Well, the subject area you indicate does look like you may have photographed it through glass (from inside a room to outside).
But that aside, most of the "frosted glass" look you see here is noise reduction/interpolation. Sensors in phones are small and comparatively noisy (particularly in limited light) but the processing power in phones makes it comparatively attainable to do significant computational processing that glosses over that noise. This smearing effect is not unique to phone pictures and is typical for smaller sensor cameras with high pixel counts under limited light. The resulting overunique areas are often likened to a "watercolor" effect. Your phone is apparently going more for a Monet effect. Adaptive algorithms mean that this kind of smearing tends to get applied to regions without obvious edges, and for obvious edges to cover small areas, the image needs to be quite in-focus.
If you want a less impressionistic rendition of the out-of-focus areas, you need better cameras (the remaining noise makes obvious that there is a reason for the noise reduction level) or higher exposure.
However, if this is a phone photograph we are talking about, the reason may be a completely different one: the kind of blur you show here is more than the small optics of a phone camera would usually deliver. Granted, there is a close subject in front that the focus is on and that is sort of the best case for blurring. But a lot of "smart" smartphone camera processing these days computationally tries to add blurring to out-of-focus areas that just isn't delivered by the optics, in order to make for a more "photographic" look.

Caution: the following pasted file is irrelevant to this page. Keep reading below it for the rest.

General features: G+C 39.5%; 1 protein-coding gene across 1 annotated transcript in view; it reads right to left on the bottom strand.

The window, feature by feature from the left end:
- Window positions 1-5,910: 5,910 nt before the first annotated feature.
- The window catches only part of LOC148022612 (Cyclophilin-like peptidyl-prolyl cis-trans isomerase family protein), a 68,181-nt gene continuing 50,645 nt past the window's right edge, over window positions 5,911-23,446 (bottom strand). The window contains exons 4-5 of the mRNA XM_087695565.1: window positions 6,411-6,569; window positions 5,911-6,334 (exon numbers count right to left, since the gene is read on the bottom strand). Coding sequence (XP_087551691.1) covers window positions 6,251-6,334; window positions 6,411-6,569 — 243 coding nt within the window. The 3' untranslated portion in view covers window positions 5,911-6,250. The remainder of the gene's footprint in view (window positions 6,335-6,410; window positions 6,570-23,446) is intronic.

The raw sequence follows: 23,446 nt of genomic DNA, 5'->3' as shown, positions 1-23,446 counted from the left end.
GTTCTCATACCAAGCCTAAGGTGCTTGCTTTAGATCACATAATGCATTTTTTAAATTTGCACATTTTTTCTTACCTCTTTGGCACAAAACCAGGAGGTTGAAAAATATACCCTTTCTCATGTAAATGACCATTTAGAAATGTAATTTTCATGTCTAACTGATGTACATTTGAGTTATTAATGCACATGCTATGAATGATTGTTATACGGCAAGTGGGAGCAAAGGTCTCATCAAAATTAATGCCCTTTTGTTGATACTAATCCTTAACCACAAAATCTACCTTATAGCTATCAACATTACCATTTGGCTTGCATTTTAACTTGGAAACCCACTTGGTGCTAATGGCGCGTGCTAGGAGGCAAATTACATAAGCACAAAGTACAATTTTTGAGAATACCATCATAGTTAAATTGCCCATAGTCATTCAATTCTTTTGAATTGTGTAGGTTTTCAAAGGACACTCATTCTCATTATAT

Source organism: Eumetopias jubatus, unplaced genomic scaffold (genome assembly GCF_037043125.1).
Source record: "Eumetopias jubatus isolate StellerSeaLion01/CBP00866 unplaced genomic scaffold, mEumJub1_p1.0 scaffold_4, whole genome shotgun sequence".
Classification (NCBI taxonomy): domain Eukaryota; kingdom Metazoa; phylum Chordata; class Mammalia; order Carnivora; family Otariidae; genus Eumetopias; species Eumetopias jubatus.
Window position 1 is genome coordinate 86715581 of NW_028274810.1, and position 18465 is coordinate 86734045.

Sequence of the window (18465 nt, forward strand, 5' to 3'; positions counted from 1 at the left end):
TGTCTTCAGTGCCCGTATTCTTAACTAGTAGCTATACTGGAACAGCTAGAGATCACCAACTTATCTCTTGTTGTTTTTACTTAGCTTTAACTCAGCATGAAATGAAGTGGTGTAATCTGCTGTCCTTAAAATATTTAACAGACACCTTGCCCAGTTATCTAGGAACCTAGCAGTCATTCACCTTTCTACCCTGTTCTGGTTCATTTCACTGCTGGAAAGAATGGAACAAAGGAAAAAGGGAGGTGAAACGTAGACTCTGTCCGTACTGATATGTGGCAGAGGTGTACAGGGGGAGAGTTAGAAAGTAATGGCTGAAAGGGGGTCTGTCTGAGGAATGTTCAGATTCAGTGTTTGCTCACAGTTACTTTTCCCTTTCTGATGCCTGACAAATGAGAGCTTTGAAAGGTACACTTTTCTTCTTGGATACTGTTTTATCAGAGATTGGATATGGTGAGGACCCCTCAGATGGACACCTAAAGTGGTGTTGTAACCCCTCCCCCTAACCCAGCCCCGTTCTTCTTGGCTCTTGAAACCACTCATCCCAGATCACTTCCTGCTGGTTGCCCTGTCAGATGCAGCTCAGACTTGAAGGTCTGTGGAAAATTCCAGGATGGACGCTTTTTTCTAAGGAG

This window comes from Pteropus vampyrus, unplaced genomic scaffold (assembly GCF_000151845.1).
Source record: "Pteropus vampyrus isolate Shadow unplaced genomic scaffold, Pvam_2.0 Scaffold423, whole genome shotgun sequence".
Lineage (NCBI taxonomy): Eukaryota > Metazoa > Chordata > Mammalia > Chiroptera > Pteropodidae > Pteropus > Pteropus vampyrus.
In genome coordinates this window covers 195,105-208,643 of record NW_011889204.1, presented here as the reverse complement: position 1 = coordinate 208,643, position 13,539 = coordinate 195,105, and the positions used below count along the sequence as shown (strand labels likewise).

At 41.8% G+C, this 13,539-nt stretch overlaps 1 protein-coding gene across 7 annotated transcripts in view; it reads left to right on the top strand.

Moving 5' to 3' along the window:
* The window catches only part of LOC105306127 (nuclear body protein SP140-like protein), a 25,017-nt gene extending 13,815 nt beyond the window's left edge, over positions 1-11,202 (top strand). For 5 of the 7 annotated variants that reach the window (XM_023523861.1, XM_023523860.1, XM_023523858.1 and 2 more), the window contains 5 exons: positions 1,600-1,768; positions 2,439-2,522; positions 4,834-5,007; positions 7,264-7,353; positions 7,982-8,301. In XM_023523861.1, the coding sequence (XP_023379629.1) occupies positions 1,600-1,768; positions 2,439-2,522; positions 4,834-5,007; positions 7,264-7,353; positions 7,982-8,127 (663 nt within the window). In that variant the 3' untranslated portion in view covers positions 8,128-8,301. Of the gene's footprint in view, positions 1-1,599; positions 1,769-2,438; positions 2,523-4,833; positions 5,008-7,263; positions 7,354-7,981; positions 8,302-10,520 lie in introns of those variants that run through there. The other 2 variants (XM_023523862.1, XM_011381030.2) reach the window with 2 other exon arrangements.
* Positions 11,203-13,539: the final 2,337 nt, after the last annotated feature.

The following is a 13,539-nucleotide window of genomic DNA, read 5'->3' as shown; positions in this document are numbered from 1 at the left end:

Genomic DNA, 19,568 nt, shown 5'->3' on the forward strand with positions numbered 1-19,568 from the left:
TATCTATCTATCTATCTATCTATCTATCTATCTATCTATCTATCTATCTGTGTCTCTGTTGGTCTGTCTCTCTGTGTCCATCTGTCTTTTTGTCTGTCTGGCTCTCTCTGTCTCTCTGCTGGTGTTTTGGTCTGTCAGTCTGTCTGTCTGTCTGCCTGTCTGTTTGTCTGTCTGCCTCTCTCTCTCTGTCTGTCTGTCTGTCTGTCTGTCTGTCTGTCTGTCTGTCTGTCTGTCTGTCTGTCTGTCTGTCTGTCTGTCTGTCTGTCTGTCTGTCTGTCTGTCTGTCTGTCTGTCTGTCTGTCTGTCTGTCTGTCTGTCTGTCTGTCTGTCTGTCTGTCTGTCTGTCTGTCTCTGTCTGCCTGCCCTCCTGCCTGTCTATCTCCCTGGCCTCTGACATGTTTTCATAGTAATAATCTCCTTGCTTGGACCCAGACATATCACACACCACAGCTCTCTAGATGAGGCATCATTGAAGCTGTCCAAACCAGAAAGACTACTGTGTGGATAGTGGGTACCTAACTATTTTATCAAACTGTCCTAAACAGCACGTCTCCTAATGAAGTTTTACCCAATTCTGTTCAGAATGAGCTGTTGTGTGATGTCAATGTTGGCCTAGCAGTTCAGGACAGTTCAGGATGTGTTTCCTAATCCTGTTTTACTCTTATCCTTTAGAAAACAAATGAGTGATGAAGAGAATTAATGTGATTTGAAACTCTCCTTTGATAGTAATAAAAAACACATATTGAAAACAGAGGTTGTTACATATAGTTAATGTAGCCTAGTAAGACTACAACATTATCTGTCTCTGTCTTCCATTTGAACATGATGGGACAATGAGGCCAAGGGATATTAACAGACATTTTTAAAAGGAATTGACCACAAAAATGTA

The blur blotching depends on a 3D model of the scene estimated from smaller amounts of blur and possibly an additional camera with a different perspective, and the model will be blotchy due to noise again.
Blur blotching is only approximate: for example, if you have a point light source hidden beyond a small in-focus object, with actual optics "looking around" the in-focus object, you'll see the bokeh of the point light as a halo around the object. Smartphone blurring, in contrast, cannot make visible by blurring what it cannot see.
If you take large/sensitive sensors and/or old cameras that don't do a lot of smart processing, the results will be a lot closer to what you expect them to be.
By the way: you don't get "Gaussian blur": that's more for the effects of inexact optics. Out-of-focus bokeh has the shape of the entrance pupil as visible from the respective point in the scene (this is relevant for wide angles and/or "cat's eye bokeh"), scaled by the percentage that the scene point is away from the focus plane (bokeh before and behind the focus plane are inverted in orientation).